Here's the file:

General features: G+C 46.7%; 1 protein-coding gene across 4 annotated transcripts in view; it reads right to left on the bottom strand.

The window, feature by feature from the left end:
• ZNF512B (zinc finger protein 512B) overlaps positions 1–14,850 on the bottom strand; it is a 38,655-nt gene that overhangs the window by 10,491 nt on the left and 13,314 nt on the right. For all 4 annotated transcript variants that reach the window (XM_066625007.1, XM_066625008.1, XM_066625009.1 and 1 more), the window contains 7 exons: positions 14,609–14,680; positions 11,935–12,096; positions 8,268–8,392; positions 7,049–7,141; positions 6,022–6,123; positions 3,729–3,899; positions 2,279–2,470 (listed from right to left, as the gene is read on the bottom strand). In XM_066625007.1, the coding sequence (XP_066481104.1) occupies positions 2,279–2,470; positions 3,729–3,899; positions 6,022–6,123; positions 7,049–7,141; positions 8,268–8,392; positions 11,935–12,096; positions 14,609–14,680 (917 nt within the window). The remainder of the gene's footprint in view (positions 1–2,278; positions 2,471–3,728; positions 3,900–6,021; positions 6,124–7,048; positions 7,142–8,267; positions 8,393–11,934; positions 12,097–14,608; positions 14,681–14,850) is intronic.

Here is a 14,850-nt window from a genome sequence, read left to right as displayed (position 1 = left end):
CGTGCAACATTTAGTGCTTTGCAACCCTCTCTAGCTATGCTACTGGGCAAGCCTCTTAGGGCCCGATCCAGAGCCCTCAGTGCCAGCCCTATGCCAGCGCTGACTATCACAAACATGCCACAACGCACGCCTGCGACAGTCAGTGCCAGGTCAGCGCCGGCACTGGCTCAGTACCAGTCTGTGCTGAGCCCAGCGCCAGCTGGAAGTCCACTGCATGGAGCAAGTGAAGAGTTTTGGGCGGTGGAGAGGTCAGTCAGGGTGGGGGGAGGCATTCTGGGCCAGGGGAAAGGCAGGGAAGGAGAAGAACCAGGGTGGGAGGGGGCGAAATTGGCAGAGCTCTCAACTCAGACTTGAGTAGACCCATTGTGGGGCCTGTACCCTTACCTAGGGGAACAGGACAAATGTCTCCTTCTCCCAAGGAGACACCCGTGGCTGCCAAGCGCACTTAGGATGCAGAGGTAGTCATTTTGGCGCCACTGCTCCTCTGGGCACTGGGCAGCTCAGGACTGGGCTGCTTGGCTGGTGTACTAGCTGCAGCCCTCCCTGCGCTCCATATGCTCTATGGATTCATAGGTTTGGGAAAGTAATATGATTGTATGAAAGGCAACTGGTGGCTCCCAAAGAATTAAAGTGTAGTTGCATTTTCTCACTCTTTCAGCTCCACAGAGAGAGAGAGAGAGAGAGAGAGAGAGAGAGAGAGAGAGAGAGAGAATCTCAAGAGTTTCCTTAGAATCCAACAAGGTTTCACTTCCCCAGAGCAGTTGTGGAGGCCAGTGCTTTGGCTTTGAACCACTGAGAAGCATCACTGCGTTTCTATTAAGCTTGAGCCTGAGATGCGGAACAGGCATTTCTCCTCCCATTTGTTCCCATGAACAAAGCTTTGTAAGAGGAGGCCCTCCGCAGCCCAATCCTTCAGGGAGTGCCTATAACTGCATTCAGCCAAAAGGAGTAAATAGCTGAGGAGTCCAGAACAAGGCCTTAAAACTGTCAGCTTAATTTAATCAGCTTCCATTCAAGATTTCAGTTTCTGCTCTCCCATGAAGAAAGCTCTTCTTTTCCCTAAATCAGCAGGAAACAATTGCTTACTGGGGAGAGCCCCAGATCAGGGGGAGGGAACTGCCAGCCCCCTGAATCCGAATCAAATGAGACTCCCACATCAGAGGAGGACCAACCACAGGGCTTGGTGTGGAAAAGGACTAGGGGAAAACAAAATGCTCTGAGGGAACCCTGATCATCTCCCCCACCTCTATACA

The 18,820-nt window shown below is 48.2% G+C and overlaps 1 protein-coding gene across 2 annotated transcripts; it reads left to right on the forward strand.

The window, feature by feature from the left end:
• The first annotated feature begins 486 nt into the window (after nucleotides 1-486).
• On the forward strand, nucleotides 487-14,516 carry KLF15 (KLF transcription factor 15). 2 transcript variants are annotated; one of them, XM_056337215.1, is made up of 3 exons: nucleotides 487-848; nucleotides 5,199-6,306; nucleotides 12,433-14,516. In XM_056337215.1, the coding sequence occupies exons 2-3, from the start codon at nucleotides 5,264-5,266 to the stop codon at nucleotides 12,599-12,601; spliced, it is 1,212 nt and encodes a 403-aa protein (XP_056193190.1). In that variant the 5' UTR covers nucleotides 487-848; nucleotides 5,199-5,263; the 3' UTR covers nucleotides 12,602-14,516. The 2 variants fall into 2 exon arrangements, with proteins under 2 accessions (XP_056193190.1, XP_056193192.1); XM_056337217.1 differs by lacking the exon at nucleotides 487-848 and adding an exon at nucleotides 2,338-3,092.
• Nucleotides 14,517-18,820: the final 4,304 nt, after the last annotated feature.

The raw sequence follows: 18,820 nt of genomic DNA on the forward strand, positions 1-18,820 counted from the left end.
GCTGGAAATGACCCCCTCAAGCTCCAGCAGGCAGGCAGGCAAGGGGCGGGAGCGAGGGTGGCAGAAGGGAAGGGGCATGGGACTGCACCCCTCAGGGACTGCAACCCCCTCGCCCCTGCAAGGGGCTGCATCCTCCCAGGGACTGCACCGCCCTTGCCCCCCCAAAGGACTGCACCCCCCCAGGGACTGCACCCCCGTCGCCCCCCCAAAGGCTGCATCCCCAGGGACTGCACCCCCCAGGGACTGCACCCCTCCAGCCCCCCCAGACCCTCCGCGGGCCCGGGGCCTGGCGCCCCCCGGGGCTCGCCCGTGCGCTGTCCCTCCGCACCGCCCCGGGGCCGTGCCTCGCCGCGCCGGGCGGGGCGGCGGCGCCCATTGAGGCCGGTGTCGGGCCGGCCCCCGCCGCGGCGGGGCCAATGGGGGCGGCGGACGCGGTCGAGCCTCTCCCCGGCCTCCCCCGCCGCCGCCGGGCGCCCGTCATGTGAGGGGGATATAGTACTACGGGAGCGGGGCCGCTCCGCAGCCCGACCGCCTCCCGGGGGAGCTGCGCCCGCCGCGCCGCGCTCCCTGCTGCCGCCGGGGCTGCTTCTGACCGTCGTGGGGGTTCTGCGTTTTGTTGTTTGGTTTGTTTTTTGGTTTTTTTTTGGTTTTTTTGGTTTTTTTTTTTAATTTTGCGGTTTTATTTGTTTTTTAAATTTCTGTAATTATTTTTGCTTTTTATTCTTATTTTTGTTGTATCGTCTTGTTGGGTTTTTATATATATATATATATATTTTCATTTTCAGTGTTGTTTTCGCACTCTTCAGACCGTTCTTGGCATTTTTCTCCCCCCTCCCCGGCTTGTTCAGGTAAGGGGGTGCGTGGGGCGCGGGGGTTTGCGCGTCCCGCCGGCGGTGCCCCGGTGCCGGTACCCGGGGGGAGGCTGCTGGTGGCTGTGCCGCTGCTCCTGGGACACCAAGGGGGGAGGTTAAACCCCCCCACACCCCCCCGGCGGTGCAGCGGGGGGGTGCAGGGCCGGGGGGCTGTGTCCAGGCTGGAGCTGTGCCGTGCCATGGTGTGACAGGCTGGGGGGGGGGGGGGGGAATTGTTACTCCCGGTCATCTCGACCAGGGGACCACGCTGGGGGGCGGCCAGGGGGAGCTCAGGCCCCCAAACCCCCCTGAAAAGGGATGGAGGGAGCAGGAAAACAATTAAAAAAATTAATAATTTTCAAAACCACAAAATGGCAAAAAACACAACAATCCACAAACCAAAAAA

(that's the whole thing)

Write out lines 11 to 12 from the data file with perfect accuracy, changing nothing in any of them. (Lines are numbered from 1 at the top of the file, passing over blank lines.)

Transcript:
The raw sequence follows: 18,820 nt of genomic DNA on the forward strand, positions 1-18,820 counted from the left end.
GCTGGAAATGACCCCCTCAAGCTCCAGCAGGCAGGCAGGCAAGGGGCGGGAGCGAGGGTGGCAGAAGGGAAGGGGCATGGGACTGCACCCCTCAGGGACTGCAACCCCCTCGCCCCTGCAAGGGGCTGCATCCTCCCAGGGACTGCACCGCCCTTGCCCCCCCAAAGGACTGCACCCCCCCAGGGACTGCACCCCCGTCGCCCCCCCAAAGGCTGCATCCCCAGGGACTGCACCCCCCAGGGACTGCACCCCTCCAGCCCCCCCAGACCCTCCGCGGGCCCGGGGCCTGGCGCCCCCCGGGGCTCGCCCGTGCGCTGTCCCTCCGCACCGCCCCGGGGCCGTGCCTCGCCGCGCCGGGCGGGGCGGCGGCGCCCATTGAGGCCGGTGTCGGGCCGGCCCCCGCCGCGGCGGGGCCAATGGGGGCGGCGGACGCGGTCGAGCCTCTCCCCGGCCTCCCCCGCCGCCGCCGGGCGCCCGTCATGTGAGGGGGATATAGTACTACGGGAGCGGGGCCGCTCCGCAGCCCGACCGCCTCCCGGGGGAGCTGCGCCCGCCGCGCCGCGCTCCCTGCTGCCGCCGGGGCTGCTTCTGACCGTCGTGGGGGTTCTGCGTTTTGTTGTTTGGTTTGTTTTTTGGTTTTTTTTTGGTTTTTTTGGTTTTTTTTTTTAATTTTGCGGTTTTATTTGTTTTTTAAATTTCTGTAATTATTTTTGCTTTTTATTCTTATTTTTGTTGTATCGTCTTGTTGGGTTTTTATATATATATATATATATTTTCATTTTCAGTGTTGTTTTCGCACTCTTCAGACCGTTCTTGGCATTTTTCTCCCCCCTCCCCGGCTTGTTCAGGTAAGGGGGTGCGTGGGGCGCGGGGGTTTGCGCGTCCCGCCGGCGGTGCCCCGGTGCCGGTACCCGGGGGGAGGCTGCTGGTGGCTGTGCCGCTGCTCCTGGGACACCAAGGGGGGAGGTTAAACCCCCCCACACCCCCCCGGCGGTGCAGCGGGGGGGTGCAGGGCCGGGGGGCTGTGTCCAGGCTGGAGCTGTGCCGTGCCATGGTGTGACAGGCTGGGGGGGGGGGGGGGGAATTGTTACTCCCGGTCATCTCGACCAGGGGACCACGCTGGGGGGCGGCCAGGGGGAGCTCAGGCCCCCAAACCCCCCTGAAAAGGGATGGAGGGAGCAGGAAAACAATTAAAAAAATTAATAATTTTCAAAACCACAAAATGGCAAAAAACACAACAATCCACAAACCAAAAAA